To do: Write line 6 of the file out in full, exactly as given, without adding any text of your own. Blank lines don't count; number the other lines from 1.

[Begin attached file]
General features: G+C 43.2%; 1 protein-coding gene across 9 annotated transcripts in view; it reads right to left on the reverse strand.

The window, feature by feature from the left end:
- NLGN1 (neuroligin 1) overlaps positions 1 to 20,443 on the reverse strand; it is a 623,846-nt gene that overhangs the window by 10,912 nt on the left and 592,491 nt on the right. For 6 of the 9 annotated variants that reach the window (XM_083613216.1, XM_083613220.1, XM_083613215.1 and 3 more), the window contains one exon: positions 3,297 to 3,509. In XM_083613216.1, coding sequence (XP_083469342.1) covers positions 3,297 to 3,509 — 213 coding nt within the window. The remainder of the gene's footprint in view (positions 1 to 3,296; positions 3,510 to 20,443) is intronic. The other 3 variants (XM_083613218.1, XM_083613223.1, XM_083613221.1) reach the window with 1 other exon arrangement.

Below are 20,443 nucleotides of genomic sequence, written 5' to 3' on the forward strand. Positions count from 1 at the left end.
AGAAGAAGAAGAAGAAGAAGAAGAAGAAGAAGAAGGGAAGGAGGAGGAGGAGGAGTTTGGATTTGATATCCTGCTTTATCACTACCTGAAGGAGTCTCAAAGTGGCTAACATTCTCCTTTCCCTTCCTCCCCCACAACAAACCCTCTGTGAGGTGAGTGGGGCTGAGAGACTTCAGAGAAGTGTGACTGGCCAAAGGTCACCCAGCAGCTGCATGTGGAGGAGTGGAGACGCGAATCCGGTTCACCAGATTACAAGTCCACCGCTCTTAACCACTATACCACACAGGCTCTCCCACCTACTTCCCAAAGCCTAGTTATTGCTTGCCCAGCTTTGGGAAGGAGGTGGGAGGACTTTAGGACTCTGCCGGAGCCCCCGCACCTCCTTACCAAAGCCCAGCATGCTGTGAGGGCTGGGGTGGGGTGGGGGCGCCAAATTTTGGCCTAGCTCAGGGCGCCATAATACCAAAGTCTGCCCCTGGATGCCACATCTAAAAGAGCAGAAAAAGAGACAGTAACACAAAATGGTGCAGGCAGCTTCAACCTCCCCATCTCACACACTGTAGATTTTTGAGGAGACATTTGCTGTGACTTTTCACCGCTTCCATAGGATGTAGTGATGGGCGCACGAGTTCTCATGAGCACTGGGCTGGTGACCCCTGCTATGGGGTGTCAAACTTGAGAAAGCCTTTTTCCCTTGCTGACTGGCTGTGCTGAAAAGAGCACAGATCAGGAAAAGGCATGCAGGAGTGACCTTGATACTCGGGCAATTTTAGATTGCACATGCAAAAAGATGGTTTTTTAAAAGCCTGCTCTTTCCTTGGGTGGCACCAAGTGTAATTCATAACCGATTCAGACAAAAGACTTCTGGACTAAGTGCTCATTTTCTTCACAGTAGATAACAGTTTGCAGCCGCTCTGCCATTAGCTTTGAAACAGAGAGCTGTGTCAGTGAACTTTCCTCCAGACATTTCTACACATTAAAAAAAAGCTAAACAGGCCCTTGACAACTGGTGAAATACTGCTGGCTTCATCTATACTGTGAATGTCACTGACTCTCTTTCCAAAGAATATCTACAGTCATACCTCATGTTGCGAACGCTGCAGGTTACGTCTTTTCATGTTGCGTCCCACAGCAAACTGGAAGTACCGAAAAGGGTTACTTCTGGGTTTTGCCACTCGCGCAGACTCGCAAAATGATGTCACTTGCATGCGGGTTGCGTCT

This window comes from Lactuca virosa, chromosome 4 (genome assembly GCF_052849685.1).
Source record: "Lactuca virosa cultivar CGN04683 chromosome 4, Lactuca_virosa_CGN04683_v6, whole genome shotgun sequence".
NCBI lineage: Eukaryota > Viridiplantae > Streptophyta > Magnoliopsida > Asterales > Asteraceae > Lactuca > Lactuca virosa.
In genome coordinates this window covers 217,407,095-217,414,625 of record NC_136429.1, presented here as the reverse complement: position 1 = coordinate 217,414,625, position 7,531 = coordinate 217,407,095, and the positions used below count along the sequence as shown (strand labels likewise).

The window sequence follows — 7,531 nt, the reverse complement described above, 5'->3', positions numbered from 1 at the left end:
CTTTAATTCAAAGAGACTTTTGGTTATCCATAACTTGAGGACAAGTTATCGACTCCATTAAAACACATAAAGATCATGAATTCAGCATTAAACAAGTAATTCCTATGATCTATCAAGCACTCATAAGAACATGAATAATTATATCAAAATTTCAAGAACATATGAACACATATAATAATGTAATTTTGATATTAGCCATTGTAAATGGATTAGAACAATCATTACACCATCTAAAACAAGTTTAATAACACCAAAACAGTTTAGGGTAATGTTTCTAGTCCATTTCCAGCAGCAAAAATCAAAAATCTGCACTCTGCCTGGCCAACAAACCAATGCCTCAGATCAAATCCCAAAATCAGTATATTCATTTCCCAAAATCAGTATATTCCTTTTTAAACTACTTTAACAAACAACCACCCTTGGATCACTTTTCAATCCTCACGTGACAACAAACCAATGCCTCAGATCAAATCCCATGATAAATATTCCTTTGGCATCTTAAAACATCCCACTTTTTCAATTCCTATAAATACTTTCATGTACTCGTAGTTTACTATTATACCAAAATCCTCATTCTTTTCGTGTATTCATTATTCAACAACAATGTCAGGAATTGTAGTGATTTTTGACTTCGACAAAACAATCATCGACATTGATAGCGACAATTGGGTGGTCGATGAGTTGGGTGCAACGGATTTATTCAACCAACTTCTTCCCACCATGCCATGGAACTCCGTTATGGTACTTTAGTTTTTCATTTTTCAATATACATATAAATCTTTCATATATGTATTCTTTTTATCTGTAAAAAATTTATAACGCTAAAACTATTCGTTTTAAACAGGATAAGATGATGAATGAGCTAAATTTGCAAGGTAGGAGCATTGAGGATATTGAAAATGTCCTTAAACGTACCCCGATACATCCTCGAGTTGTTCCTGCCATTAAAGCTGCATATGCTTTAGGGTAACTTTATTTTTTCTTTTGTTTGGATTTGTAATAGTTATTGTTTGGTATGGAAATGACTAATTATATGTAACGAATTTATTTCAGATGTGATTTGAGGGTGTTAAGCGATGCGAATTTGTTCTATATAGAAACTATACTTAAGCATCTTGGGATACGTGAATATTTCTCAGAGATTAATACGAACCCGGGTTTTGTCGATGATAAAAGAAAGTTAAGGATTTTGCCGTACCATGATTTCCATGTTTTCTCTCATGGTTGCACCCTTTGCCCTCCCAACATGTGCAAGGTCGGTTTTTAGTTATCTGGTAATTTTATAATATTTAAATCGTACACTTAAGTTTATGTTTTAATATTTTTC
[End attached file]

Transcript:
This window comes from Lactuca virosa, chromosome 4 (genome assembly GCF_052849685.1).